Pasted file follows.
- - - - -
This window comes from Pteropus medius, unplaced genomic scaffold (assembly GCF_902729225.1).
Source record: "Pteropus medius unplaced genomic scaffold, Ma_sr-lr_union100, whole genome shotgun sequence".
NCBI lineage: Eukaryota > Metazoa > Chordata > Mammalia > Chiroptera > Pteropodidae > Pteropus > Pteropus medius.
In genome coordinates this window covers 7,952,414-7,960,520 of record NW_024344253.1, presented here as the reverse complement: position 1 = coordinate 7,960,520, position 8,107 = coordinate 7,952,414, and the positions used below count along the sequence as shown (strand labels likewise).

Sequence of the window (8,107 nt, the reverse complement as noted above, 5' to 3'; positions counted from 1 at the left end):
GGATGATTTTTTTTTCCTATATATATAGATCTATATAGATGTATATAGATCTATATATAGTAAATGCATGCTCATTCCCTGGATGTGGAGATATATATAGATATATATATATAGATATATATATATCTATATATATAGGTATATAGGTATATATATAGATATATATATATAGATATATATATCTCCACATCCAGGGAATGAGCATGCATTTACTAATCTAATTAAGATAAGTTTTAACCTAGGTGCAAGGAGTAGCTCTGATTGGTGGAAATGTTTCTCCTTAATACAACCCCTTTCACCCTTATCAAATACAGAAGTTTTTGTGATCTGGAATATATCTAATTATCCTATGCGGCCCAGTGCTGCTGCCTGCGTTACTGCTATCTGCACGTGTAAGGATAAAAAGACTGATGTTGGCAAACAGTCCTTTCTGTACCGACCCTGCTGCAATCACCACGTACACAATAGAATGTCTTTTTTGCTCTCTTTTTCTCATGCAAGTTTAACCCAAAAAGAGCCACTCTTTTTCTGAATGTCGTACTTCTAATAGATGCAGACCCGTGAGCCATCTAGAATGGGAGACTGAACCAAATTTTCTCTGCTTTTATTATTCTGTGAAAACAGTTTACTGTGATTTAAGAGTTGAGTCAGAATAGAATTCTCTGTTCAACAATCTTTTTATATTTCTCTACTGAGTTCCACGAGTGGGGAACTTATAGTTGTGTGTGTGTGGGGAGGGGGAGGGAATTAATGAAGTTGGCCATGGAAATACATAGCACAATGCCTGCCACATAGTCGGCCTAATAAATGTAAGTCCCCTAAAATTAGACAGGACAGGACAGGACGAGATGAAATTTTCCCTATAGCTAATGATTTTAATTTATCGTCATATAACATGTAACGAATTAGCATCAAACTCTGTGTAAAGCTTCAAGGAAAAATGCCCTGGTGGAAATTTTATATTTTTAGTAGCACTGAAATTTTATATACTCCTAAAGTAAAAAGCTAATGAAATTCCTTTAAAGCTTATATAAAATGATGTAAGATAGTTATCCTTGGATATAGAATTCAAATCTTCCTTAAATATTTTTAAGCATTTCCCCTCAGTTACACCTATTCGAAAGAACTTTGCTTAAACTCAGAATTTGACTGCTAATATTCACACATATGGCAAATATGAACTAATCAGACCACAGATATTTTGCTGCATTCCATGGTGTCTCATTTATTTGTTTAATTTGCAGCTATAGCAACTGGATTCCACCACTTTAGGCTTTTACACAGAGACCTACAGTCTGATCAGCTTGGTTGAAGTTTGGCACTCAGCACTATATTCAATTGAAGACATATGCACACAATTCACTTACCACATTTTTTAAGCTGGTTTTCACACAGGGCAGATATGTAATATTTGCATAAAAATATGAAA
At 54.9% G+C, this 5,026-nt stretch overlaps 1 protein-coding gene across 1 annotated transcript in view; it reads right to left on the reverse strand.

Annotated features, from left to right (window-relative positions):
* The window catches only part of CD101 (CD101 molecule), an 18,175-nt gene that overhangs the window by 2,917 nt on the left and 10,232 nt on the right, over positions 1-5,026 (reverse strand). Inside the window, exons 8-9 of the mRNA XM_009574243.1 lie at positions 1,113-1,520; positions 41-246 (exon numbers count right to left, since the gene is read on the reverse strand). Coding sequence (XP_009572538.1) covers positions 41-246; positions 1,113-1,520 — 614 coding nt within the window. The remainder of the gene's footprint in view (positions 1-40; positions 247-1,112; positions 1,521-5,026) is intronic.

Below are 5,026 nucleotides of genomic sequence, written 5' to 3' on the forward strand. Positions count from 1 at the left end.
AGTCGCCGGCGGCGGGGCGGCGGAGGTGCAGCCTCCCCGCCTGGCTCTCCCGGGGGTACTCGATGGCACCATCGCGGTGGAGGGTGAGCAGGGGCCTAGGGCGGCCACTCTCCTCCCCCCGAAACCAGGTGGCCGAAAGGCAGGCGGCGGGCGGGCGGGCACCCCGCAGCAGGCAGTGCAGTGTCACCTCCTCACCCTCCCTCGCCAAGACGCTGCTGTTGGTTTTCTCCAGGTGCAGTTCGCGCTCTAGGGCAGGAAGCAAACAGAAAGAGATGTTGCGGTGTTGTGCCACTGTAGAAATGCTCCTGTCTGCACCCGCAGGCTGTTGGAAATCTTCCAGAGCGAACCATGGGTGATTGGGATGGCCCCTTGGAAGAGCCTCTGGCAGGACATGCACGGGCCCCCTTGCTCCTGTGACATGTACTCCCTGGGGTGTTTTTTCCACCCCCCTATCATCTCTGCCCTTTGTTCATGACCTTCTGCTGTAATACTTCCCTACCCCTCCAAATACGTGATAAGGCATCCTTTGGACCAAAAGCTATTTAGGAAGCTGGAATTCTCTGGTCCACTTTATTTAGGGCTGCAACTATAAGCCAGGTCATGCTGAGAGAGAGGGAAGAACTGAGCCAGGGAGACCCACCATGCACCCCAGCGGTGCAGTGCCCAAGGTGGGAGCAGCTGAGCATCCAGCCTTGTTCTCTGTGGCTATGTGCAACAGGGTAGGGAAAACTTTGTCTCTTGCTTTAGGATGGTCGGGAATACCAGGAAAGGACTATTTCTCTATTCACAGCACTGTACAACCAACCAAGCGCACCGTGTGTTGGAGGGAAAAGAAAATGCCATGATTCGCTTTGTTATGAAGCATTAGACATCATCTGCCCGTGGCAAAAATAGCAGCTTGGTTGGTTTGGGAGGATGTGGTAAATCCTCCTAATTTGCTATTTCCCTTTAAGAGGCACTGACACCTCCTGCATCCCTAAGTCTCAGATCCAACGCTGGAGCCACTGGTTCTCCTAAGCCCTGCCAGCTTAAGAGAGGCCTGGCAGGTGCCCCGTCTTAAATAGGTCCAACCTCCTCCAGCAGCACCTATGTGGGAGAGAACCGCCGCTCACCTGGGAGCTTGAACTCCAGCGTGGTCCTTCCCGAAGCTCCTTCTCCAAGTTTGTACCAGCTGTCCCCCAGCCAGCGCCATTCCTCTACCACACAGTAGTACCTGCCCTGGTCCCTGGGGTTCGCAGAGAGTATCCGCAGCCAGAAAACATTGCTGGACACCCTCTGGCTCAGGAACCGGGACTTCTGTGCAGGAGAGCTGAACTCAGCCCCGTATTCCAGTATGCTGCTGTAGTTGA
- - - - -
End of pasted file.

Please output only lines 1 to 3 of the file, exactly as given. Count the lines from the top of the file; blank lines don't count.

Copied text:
This window comes from Pteropus medius, unplaced genomic scaffold (assembly GCF_902729225.1).
Source record: "Pteropus medius unplaced genomic scaffold, Ma_sr-lr_union100, whole genome shotgun sequence".
NCBI lineage: Eukaryota > Metazoa > Chordata > Mammalia > Chiroptera > Pteropodidae > Pteropus > Pteropus medius.